While advanced statistics or "analytics" have given basketball fans an endless amount of information to help with the business of comparing teams — or complicate it, depending on your point of view — we don't have such resources for comparing poker players.

We do, however, have recent super high roller history to consider, and so I thought I'd focus my attention on that category of information to help sort through my picks.

1. Last Year's Super High Roller Bowl

The inaugural Super High Roller Bowl had a $500,000 buy-in and featured 43 participants, with the top seven cashing and Brian Rast ultimately taking down the top prize of $7.525 million. Here's how last year's $21.5 million prize pool was divided up:

1stBrian Rast$7,525,000
2ndScott Seiver$5,160,000
3rdConnor Drinan$3,225,000
4thTimofey Kuznetsov$2,150,000
5thDavid Peters$1,505,000
6thTom Marchese$1,075,000
7thErik Seidel$860,000

All seven of last year's cashers are playing in this year's SHRB. Meanwhile Andrew Robl bubbled the event in eighth, while Ben Lamb, Max Altergott, and Brandon Steven also went deep without cashing. Robl, Lamb, and Steven are back this time, too.

Fabian Quoss was the very first player eliminated during the fourth level on Day 1, with Tobias Reinkemeier, Dan Smith, and Doug Polk, and Jean-Robert Bellande also among the early knockouts. Of those players, only Smith and Polk are back this year.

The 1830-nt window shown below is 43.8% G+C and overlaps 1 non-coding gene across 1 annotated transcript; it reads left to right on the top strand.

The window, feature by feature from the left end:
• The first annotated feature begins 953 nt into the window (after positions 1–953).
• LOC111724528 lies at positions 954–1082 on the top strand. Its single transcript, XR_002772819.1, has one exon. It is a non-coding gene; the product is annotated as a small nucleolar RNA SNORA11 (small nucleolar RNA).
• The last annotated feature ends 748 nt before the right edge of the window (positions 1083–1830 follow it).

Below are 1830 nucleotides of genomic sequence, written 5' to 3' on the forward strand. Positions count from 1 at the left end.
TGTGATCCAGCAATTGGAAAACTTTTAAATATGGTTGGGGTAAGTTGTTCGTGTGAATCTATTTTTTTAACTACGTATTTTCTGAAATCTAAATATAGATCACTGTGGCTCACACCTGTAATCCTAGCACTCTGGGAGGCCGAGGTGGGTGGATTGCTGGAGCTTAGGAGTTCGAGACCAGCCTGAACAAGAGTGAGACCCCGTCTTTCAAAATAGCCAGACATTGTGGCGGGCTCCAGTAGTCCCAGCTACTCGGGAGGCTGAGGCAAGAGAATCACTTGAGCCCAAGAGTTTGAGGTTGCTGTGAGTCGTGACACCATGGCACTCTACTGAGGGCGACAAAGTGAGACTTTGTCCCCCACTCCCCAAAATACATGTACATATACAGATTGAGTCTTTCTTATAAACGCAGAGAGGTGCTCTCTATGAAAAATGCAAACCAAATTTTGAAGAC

2. Previous Super High Roller Success

Broadening our focus to consider more than just one half-million dollar event, let's look at how all 49 players have fared in other "super" high roller tournaments with buy-ins of $100,000 and greater.

It's hard to believe it was only about five-and-a-half years ago that tournaments with six-figure buy-ins began to appear at places like the PokerStars Caribbean Adventure and the Aussie Millions. Now they happen year round, with several players having built up considerable histories playing in such events.

Aided by our friends at Hendon Mob, I searched through all 49 players' results to find how many times each had cashed in tournaments with buy-ins of $100K or more. Here's what I found:

CashesName (Finishes)
11Erik Seidel (1st, 1st, 1st, 2nd, 2nd, 3rd, 3rd, 4th, 5th, 6th, 7th)
10Scott Seiver (1st, 2nd, 2nd, 3rd, 4th, 5th, 6th, 6th, 8th, 8th)
8Daniel Negreanu (2nd, 2nd, 3rd, 3rd, 4th, 5th, 6th, 6th)
7Igor Kurganov (2nd, 3rd, 4th, 4th, 4th, 5th, 6th)
 Dan Shak (1st, 2nd, 2nd, 4th, 4th, 8th, 23rd)
6Jason Mercier (1st, 1st, 2nd, 2nd, 3rd, 3rd)
5Dan Colman (1st, 1st, 3rd, 3rd, 6th)
 Isaac Haxton (2nd, 2nd, 3rd, 5th, 6th)
 Tom Marchese (1st, 1st, 2nd, 3rd, 6th)
 Brian Rast (1st, 1st, 3rd, 3rd, 6th)
4Connor Drinan (3rd, 3rd, 4th, 11th)
 Fedor Holz (1st, 1st, 6th, 7th)
 Bryn Kenney (1st, 3rd, 3rd, 6th)
 David Peters (2nd, 2nd, 5th, 5th)
 Doug Polk (1st, 3rd, 4th, 5th)
3Antonio Esfandiari (1st, 4th, 4th)
 Cary Katz (2nd, 4th, 8th)
 Kathy Lehne (2nd, 6th, 8th)
 Dan Perper (3rd, 4th, 5th)
 Andrew Robl (1st, 2nd, 7th)
 Jake Schindler (1st, 3rd, 9th)
2Pratyush Buddiga (8th, 10th), Anthony Gregg (1st, 6th); Phil Hellmuth (4th, 6th), Dan Smith (1st, 1st); Christoph Vogelsang (3rd, 5th)
1Bobby Baldwin (7th); Stephen Chidwick (6th); David Einhorn (3rd); Keith Gipson (5th); Byron Kaverman (12th); Timofey Kuznetsov (4th); Phil Laak (19th); Jason Les (5th); Bill Perkins (3rd); Nick Petrangelo (2nd); Talal Shakerchi (13th); Brandon Steven (7th); Ben Tollerene (2nd)